5 Life Lessons I Would’ve Taught My 20-Year-Old Self as an Advisor

We’ve all made mistakes. It’s simply a part of improving yourself and your business. In fact, I wish I perceived failure 30 years ago the way I do today. But, that’s the adventurous journey of an entrepreneur. I don’t have the benefit of travelling back in time, knocking on my dorm room door in 1983, and lecturing my younger, shaggy-haired self about how to build the perfect business. No amount of screaming or shaking will solve that. I learned the hard way, and as successful as I’ve become, there are still countless words of wisdom I’d share with any advisor who remotely resembles my younger self.

If you’re looking ahead at the next 5, 10, 20, or even 30 years, take it from me, growing a sustainable business in today’s hyper-competitive environment is a challenging obstacle. But, there’s hope! No matter where you are in the maturity of your business, there are several actions you can take to improve your business and take back meaningful balance in your life.

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1. Be a Librarian – Not the Library

When I started my business I thought the key to success, especially as a financial advisor, was having all the answers. Every. Single. One. I’d tell myself, “Well, I’d rather ask for forgiveness later than permission now.” After all, how could my clients possibly depend on me and believe in my value if they didn’t receive all the answers to their financial challenges directly from me? Turns out, my clients didn’t think that at all. The moment I realized clients didn’t expect me to be an astrophysicist in all things finance was the moment I found relief. It also forced me to think about how I was going to grow my firm with talented people who could focus on these specialty areas. Be honest about what you don’t know and turn to your team for answers.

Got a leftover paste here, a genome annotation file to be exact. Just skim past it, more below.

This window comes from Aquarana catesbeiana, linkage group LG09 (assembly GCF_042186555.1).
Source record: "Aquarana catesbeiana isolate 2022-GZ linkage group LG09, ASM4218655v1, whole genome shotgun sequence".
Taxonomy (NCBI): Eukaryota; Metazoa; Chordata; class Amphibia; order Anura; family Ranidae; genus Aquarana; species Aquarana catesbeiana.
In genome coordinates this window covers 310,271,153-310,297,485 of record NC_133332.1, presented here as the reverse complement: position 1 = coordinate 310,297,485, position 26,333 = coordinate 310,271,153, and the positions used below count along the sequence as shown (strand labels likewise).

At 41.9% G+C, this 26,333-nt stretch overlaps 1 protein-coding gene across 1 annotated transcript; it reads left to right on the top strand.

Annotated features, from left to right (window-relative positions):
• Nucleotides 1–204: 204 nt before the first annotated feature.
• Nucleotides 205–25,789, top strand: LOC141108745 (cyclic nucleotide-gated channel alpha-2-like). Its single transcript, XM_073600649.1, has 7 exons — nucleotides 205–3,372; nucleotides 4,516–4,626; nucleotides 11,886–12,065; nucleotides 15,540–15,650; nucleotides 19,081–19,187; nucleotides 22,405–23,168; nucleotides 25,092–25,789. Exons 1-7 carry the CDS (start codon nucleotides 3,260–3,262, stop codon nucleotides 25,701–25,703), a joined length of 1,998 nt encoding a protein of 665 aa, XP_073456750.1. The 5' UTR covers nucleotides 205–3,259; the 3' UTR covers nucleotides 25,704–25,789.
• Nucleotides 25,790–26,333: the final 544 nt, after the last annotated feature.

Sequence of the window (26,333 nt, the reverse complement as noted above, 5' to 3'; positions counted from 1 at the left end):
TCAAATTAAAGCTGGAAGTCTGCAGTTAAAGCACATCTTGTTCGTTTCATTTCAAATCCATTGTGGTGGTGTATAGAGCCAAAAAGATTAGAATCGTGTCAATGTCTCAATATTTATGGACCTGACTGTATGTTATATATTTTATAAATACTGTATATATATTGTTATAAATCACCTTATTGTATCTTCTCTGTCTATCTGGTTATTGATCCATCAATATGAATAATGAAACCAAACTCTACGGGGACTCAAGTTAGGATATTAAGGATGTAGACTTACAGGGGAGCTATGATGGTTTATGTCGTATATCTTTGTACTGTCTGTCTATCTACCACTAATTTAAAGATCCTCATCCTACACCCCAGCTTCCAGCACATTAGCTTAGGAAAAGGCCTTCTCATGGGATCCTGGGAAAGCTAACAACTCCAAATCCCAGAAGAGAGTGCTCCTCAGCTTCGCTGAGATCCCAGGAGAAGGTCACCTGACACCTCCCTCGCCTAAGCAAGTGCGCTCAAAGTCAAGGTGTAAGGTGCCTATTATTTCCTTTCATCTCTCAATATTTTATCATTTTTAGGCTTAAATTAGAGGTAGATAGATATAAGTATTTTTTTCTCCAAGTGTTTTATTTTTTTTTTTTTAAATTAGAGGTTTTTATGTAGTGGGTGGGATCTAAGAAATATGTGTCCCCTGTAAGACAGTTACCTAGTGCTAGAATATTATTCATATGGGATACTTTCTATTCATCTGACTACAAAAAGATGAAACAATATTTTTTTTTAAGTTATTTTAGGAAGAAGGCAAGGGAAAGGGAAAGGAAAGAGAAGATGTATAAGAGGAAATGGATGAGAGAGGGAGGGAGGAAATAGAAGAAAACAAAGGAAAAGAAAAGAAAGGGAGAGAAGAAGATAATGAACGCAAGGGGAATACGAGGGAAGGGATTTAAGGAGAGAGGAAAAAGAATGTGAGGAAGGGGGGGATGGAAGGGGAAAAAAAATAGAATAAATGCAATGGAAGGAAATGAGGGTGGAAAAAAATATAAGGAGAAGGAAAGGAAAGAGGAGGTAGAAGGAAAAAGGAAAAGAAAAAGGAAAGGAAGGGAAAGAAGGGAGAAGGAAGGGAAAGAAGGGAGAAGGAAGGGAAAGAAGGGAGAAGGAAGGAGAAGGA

2. Focus on Your “Main Thing” – Don’t Get Distracted

Our profession today is full of competitors and competition. Elite advisors know the difference between the two. A million-dollar firm down the street executing better than you and offering the same services is a competitor. A new robo-advisor creeping into the market is competition. One is a real threat to your business because of a nearly identical offering, while the other is trying to offer an alternative that indirectly takes business away from your firm. You must know what you’re exceptional at in order to exploit that differentiator, and then keep your focus on improving it and doing it better than anyone else. My focus for Carson Wealth is leadership, growth, and development. Growing a business can present many opportunities to diverge from where your value is, so don’t get sidetracked. It will kill your business and your team.

3. Deliver Solutions – Not Products

A shift is happening in our profession. One that has hit nearly every other industry. Investors are interrupted by thousands of marketing messages every single day, so to stand out, you must know how to make an instant connection. That means appealing to their needs and challenges versus touting your products. When I started in this profession, I sold the same thing to every door I knocked on, no matter the need. I was in it to make money instead of making a lasting impact on my clients’ lives. Move from being a megaphone to a magnet. Make your service so undeniably valuable your potential clients can’t help but ask for more. It’s the only way you’ll survive.